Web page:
Detection of Anaerobic Bacteria in High Numbers in Sputum from Patients with Cystic Fibrosis

Michael M. Tunney, Tyler R. Field, Thomas F. Moriarty, Sheila Patrick, Gerd Doering, Marianne S. Muhlebach, Matthew C. Wolfgang, Richard Boucher, Deirdre F. Gilpin, Andrew McDowell, J. Stuart Elborn

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    402 Citations (Scopus)


    RATIONALE: Pulmonary infection in cystic fibrosis (CF) is polymicrobial and it is possible that anaerobic bacteria, not detected by routine aerobic culture methods, reside within infected anaerobic airway mucus.OBJECTIVES: To determine whether anaerobic bacteria are present in the sputum of patients with CF.METHODS: Sputum samples were collected from clinically stable adults with CF and bronchoalveolar lavage fluid (BALF) samples from children with CF. Induced sputum samples were collected from healthy volunteers who did not have CF. All samples were processed using anaerobic bacteriologic techniques and bacteria within the samples were quantified and identified.MEASUREMENTS AND MAIN RESULTS: Anaerobic species primarily within the genera Prevotella, Veillonella, Propionibacterium, and Actinomyces were isolated in high numbers from 42 of 66 (64%) sputum samples from adult patients with CF. Colonization with Pseudomonas aeruginosa significantly increased the likelihood that anaerobic bacteria would be present in the sputum. Similar anaerobic species were identified in BALF from pediatric patients with CF. Although anaerobes were detected in induced sputum samples from 16 of 20 volunteers, they were present in much lower numbers and were generally different species compared with those detected in CF sputum. Species-dependent differences in the susceptibility of the anaerobes to antibiotics with known activity against anaerobes were apparent with all isolates susceptible to meropenem.CONCLUSIONS: A range of anaerobic species are present in large numbers in the lungs of patients with CF. If these anaerobic bacteria are contributing significantly to infection and inflammation in the CF lung, informed alterations to antibiotic treatment to target anaerobes, in addition to the primary infecting pathogens, may improve management.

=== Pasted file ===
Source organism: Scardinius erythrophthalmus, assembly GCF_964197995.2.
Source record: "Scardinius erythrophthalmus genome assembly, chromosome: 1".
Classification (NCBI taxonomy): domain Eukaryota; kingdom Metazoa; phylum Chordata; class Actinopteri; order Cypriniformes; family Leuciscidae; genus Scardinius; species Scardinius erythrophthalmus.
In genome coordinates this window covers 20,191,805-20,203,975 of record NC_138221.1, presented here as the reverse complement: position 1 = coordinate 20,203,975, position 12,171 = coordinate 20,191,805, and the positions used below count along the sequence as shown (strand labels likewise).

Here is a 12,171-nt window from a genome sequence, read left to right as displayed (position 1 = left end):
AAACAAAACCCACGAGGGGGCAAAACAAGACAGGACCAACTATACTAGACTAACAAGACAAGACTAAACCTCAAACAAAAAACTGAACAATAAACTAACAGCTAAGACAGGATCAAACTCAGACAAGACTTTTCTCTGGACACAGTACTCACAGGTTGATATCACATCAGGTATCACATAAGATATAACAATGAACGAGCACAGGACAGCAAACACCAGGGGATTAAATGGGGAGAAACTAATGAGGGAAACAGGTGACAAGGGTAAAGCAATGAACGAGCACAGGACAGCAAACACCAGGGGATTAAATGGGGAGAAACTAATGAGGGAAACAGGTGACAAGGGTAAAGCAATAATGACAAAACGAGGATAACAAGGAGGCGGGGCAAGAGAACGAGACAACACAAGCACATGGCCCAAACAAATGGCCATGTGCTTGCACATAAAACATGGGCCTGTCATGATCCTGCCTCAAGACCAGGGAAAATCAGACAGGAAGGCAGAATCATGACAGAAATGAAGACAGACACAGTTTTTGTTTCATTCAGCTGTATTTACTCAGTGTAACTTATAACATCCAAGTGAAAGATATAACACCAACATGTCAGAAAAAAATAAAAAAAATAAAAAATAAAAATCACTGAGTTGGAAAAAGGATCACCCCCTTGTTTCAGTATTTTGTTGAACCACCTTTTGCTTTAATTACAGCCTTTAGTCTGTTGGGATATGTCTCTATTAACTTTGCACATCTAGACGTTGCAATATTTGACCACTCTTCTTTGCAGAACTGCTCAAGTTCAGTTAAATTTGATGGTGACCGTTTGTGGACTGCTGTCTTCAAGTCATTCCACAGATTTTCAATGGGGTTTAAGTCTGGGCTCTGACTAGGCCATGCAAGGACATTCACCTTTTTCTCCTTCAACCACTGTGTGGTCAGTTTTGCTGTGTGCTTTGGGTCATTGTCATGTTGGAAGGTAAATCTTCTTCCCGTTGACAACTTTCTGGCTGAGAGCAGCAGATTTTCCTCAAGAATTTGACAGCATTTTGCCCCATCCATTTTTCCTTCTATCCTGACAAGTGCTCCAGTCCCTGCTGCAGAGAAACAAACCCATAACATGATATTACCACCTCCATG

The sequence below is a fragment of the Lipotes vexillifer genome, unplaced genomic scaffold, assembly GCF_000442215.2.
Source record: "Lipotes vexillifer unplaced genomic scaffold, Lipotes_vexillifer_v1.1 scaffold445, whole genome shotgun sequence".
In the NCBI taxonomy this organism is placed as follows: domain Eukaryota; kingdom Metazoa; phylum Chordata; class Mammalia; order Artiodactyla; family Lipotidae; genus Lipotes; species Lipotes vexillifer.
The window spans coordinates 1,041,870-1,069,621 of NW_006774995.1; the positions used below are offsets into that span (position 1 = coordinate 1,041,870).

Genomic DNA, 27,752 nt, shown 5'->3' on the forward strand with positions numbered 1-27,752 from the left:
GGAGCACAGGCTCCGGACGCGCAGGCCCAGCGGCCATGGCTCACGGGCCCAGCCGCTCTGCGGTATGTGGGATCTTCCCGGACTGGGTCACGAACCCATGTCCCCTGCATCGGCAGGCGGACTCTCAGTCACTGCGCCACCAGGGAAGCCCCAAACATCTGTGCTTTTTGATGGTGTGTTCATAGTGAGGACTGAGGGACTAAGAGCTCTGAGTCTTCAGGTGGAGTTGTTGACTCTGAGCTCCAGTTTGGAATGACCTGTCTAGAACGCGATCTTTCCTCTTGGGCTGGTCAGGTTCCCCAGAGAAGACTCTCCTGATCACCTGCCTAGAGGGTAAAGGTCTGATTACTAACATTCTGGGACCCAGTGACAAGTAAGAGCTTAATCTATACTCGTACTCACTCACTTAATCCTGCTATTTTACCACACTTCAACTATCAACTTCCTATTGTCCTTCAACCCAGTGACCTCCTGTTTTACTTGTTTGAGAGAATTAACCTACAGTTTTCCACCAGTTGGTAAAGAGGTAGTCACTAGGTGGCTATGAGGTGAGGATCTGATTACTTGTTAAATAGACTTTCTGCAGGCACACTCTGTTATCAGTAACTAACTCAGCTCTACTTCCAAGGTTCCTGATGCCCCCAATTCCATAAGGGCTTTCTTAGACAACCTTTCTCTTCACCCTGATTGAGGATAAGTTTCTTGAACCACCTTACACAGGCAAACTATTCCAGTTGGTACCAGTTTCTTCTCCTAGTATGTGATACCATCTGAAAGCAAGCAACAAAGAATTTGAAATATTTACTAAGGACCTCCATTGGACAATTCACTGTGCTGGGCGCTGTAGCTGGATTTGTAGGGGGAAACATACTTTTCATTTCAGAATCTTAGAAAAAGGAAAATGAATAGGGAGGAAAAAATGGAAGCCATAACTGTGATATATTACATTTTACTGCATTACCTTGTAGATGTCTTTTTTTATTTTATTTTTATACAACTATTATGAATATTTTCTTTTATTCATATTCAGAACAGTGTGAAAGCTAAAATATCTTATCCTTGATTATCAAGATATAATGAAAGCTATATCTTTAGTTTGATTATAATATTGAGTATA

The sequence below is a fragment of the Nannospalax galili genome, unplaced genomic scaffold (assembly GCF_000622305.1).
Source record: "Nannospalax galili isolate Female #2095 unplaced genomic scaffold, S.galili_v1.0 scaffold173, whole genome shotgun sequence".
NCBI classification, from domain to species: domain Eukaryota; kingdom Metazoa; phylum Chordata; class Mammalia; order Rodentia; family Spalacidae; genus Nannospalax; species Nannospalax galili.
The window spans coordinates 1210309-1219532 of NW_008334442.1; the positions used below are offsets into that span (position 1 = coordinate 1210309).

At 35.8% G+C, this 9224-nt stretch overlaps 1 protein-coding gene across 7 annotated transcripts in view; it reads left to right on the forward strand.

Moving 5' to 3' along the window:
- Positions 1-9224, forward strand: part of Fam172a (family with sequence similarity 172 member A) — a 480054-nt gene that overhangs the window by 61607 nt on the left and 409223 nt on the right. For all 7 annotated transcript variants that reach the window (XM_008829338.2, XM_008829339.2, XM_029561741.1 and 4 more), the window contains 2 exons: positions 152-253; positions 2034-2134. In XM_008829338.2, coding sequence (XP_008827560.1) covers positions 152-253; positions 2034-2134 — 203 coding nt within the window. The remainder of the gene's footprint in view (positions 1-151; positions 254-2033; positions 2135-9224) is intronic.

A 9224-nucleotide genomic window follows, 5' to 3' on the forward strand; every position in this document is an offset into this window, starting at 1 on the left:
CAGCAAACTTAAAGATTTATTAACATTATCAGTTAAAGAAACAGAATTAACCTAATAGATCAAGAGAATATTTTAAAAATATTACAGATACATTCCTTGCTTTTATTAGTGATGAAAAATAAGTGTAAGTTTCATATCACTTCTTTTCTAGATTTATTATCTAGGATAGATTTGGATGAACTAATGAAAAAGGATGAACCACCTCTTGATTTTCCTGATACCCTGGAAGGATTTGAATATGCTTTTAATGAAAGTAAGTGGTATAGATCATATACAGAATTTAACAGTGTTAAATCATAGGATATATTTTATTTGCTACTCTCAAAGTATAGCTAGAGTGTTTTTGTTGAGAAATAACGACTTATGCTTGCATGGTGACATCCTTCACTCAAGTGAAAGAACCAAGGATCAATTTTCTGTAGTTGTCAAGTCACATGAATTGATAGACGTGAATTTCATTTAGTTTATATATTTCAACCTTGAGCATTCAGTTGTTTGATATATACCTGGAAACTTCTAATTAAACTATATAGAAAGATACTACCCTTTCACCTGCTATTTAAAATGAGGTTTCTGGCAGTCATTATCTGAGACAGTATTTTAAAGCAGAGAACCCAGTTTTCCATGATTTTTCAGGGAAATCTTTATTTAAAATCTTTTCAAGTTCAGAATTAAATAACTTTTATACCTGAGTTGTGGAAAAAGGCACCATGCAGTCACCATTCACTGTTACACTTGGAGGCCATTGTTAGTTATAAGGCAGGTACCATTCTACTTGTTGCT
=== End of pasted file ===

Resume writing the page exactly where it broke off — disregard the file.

Original languageEnglish
    Pages (from-to)995-1001
    JournalAmerican Journal of Respiratory and Critical Care Medicine
    Issue number9
    Publication statusPublished (in print/issue) - 2008


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